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ARS Home » Midwest Area » Ames, Iowa » Corn Insects and Crop Genetics Research » Research » Publications at this Location » Publication #215168

Title: Dry-milling and Fractionation of Transgenic Maize Seed Tissues with Green Fluorescent Protein as a Tissue Marker

item Scott, Marvin

Submitted to: Cereal Chemistry
Publication Type: Peer Reviewed Journal
Publication Acceptance Date: 11/14/2007
Publication Date: 3/1/2008
Citation: Sheperd, C.T., Vignaux, N., Peterson, J.M., Scott, M.P., Johnson, L.R. 2008. Dry-milling and Fractionation of Transgenic Maize Seed Tissues with Green Fluorescent Protein as a Tissue Marker. Cereal Chemistry. 85:196-201.

Interpretive Summary: The grain of corn is composed of different tissues with different chemical compositions. One way to increase the value of grain is to mechanically separate it into fractions that are better suited to different end uses than ground, whole grain. This process is called milling. One way to evaluate milling performance is to determine the amount of each grain tissue in each fraction produced by milling. This is difficult to do because tissue specific markers are either difficult to quantify or not really tissue specific. We developed maize lines that produce grain containing the readily quantifiable protein GFP in different grain tissues. By milling this grain and measuring the GFP fluourescence in the resulting fractions, we were able to calculate the amount of each grain tissue in each fraction. This approach can be used to optimize grain milling for recovery of certain tissues. Optimal milling procedures will decrease the cost of production of grain milling products, benefitting the milling industry and consumers.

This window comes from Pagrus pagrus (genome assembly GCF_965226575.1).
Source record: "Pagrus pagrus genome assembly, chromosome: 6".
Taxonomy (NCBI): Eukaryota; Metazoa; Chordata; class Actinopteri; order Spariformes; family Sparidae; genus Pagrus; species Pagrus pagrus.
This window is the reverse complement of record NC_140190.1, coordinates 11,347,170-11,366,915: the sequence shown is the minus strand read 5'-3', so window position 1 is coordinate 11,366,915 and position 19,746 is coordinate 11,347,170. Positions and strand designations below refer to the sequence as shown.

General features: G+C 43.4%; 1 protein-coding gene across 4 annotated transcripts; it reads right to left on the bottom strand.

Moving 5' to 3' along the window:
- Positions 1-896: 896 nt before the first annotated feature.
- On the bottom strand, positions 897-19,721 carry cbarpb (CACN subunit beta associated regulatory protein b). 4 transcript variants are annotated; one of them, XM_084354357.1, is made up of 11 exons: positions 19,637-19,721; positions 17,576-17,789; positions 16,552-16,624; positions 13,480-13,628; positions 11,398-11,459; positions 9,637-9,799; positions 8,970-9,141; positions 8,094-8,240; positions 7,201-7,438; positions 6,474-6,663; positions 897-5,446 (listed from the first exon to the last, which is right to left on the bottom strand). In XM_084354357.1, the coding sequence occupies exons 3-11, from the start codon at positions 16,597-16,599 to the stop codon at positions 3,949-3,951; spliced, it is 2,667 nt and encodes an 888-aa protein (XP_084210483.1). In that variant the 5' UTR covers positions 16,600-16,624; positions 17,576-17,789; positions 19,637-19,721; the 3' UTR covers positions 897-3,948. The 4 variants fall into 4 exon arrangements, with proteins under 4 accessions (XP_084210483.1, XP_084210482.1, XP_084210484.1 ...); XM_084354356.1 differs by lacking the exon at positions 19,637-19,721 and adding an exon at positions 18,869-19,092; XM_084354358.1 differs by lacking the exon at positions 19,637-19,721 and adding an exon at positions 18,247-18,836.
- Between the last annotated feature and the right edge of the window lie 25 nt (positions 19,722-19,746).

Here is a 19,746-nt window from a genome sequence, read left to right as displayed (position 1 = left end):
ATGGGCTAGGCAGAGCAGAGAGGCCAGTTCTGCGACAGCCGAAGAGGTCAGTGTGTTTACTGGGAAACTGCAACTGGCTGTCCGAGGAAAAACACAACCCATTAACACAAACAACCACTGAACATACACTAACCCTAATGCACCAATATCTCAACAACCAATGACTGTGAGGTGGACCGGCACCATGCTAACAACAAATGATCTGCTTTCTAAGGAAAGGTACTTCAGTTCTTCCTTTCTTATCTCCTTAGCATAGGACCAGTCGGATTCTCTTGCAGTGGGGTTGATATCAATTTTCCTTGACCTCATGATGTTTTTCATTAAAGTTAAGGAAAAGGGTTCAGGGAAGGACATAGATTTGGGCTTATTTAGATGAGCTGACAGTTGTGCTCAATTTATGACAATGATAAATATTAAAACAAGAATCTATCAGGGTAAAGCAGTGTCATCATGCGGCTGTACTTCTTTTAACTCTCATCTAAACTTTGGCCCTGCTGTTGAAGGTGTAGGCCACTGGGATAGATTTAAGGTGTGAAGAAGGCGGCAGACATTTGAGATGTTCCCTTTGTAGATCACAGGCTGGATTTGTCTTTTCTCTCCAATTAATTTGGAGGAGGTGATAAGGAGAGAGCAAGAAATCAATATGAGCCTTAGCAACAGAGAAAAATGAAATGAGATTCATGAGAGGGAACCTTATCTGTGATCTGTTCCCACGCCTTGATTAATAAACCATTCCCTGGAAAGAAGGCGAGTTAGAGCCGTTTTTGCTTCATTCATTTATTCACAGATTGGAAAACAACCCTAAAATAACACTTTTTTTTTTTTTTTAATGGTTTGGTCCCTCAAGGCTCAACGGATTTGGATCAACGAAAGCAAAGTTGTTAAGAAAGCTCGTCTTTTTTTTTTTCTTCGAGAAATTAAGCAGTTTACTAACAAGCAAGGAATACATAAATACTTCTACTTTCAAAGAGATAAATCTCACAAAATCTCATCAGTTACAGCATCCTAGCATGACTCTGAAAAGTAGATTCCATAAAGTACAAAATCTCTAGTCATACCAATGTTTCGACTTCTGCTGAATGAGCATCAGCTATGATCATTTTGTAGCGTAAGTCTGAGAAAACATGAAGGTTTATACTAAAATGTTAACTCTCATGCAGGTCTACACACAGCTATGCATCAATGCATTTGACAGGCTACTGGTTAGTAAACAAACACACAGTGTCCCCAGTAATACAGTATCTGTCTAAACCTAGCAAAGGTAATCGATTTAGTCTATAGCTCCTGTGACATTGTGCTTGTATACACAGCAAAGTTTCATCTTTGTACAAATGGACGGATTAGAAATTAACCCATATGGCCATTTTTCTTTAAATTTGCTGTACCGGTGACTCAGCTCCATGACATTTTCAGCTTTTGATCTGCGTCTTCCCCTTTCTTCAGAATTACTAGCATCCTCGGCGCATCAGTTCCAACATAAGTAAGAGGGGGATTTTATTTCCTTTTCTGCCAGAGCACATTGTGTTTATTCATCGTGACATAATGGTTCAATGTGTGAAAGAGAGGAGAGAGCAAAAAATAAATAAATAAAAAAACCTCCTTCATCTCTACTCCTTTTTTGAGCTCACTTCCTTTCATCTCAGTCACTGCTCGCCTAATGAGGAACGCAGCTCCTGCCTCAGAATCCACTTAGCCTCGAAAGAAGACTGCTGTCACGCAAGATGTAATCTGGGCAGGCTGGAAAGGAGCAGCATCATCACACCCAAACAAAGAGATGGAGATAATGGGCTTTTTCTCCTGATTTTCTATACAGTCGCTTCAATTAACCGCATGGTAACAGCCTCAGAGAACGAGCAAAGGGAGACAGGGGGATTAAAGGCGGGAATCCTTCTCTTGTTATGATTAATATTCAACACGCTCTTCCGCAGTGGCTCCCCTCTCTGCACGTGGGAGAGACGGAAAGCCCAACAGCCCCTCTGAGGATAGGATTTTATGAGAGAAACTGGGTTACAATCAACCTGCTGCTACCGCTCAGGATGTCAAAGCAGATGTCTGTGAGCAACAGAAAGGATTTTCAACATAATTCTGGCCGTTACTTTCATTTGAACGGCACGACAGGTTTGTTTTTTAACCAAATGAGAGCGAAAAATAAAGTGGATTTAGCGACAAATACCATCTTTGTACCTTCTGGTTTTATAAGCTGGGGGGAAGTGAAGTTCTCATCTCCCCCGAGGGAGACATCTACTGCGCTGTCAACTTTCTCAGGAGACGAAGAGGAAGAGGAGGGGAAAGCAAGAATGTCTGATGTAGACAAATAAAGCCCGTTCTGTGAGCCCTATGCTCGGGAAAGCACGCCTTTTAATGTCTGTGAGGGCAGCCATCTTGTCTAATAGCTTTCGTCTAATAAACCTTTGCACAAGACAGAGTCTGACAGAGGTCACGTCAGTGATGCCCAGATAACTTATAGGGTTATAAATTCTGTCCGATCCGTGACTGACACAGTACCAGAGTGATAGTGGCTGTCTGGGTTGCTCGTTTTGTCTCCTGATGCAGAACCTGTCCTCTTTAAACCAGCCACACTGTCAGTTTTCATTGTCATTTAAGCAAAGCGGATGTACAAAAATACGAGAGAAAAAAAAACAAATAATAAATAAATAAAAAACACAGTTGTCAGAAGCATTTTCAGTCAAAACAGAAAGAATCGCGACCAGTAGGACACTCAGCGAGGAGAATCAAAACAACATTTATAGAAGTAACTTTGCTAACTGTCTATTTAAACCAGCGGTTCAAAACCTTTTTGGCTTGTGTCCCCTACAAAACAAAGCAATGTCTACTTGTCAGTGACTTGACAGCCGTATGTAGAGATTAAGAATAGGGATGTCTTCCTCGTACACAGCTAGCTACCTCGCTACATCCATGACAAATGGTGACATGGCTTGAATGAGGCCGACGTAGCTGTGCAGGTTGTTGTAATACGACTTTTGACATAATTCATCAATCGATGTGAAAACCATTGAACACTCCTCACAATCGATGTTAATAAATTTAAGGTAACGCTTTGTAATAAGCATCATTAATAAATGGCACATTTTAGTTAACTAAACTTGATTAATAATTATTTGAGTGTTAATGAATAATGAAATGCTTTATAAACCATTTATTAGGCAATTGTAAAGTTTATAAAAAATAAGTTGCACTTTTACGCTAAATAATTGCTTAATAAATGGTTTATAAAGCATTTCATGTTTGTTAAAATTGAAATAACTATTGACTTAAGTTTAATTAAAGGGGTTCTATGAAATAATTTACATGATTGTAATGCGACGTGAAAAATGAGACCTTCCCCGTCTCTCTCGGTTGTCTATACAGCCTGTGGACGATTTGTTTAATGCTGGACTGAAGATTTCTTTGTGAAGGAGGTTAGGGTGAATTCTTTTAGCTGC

Technical Abstract: The efficiency of fractionating cereal grains (e.g., dry corn milling) can be evaluated and monitored by quantifying the proportions of seed tissues in each of the recovered fractions. The quantities of individual tissues are typically estimated using indirect methods such as quantifying fiber or ash to indicate pericarp and tip cap contents, and oil to indicate germ content. More direct and reliable methods are possible with tissue-specific markers. We used two transgenic maize lines; one containing the fluorescent protein Green Fluorescent Protein (GFP) expressed in endosperm and the other containing GFP expressed in germ to determine the fate of each tissue in the dry-milling fractionation process. The two lines were dry-milled to produce three fractions (bran-, endosperm-, and germ-rich fractions) and GFP fluorescence was quantified in each fraction to estimate the tissue composition. Using a simplified laboratory dry-milling procedure and our GFP-containing grain, we determined that the endosperm-rich fraction contained 4% germ tissue, the germ-rich fraction contained 28% germ, 20% endosperm, and 52% non-endosperm and non-embryo tissues, and the bran-rich fraction.